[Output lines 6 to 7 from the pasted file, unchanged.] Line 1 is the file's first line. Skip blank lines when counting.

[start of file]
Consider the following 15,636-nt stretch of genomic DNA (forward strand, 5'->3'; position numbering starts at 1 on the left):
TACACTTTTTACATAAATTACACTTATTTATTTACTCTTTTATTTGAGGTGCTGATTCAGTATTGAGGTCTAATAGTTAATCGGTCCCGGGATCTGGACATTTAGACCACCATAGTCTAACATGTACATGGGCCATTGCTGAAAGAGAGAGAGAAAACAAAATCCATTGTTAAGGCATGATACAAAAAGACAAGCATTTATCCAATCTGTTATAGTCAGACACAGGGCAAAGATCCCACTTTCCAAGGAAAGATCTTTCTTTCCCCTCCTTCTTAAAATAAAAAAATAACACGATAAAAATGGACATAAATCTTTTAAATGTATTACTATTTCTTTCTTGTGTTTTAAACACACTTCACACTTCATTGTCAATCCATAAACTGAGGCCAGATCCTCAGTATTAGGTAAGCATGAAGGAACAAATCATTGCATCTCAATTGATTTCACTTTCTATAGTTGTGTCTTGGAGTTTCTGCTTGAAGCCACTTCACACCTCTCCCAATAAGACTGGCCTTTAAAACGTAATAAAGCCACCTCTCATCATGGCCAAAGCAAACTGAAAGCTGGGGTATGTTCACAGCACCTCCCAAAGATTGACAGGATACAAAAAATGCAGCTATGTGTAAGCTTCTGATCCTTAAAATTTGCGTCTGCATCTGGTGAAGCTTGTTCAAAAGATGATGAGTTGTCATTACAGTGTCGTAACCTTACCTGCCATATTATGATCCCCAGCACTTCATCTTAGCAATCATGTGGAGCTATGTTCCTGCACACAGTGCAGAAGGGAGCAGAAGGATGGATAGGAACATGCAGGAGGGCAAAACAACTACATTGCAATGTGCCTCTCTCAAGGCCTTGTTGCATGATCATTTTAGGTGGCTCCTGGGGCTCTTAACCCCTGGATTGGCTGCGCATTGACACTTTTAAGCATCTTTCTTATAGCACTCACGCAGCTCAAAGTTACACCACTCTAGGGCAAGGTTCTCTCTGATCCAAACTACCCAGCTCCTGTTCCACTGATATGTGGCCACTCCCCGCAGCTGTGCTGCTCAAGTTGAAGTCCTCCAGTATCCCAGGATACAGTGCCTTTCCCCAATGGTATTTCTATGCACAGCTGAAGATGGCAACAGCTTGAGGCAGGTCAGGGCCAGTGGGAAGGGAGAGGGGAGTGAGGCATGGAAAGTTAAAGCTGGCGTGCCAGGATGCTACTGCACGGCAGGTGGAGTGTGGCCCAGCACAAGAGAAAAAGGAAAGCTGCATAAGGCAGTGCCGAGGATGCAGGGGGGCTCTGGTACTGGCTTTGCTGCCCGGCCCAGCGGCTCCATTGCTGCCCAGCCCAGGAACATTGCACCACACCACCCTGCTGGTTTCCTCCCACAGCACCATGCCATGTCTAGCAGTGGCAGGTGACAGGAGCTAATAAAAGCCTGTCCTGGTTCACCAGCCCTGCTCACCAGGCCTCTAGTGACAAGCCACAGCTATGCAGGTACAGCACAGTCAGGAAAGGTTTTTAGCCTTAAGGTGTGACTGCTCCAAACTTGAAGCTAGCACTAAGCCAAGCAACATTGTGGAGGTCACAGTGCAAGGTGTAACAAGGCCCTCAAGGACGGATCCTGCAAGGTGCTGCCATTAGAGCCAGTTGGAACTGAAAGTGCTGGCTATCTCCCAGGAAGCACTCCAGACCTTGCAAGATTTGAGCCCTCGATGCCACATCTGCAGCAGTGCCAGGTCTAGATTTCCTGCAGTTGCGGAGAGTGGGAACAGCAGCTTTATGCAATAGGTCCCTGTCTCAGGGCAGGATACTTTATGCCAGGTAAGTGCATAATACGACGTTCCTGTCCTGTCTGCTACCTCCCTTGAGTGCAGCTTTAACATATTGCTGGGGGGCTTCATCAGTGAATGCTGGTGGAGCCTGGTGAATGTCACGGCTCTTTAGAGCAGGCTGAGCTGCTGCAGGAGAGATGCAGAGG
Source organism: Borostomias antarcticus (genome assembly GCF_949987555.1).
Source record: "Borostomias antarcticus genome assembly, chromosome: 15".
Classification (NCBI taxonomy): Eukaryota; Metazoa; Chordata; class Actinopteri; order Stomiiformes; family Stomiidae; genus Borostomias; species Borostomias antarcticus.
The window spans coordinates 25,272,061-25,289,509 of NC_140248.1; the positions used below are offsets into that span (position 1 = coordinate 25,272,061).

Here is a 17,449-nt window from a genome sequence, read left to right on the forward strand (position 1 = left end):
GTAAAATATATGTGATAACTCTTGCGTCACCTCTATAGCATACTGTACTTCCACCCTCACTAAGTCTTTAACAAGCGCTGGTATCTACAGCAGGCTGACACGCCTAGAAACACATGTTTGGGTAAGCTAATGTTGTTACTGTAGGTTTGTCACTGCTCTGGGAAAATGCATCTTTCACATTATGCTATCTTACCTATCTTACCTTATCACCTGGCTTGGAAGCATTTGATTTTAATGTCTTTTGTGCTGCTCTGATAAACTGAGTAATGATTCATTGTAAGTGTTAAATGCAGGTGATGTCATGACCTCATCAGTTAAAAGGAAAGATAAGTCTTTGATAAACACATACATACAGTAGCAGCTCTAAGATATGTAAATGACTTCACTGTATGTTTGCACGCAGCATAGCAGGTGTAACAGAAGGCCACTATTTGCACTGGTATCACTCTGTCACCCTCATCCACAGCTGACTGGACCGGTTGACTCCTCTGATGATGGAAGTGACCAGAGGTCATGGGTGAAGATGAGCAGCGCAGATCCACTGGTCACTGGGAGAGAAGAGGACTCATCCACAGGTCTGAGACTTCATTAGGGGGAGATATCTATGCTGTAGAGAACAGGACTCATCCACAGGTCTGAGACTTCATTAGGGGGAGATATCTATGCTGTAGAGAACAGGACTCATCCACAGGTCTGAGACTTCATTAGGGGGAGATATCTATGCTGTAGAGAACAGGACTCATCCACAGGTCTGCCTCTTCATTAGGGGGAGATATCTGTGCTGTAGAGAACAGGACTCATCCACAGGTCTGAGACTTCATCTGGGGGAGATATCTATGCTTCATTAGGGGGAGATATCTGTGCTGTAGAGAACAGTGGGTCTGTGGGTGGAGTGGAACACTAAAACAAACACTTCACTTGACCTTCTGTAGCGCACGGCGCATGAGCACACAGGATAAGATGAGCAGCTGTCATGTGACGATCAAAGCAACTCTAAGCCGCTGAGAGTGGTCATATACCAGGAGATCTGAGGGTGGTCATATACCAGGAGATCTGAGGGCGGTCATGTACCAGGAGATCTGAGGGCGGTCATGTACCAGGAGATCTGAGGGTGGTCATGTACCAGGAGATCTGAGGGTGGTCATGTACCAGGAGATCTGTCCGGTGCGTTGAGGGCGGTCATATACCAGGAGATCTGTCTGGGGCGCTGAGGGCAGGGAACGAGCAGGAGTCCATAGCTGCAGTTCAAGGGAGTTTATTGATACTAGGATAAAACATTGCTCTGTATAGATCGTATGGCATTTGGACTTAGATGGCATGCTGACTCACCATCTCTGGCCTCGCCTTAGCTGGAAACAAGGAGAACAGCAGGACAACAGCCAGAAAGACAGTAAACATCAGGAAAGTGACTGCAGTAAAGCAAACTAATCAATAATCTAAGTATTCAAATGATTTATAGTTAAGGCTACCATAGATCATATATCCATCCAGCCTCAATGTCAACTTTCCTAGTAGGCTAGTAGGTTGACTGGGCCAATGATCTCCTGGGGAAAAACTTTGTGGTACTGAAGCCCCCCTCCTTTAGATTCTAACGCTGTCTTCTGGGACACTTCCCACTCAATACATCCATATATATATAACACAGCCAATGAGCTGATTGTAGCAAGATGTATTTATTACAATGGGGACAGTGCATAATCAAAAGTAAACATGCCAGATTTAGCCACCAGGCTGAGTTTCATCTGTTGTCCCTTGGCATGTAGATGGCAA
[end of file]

The window spans coordinates 25,272,061-25,289,509 of NC_140248.1; the positions used below are offsets into that span (position 1 = coordinate 25,272,061).

Here is a 17,449-nt window from a genome sequence, read left to right on the forward strand (position 1 = left end):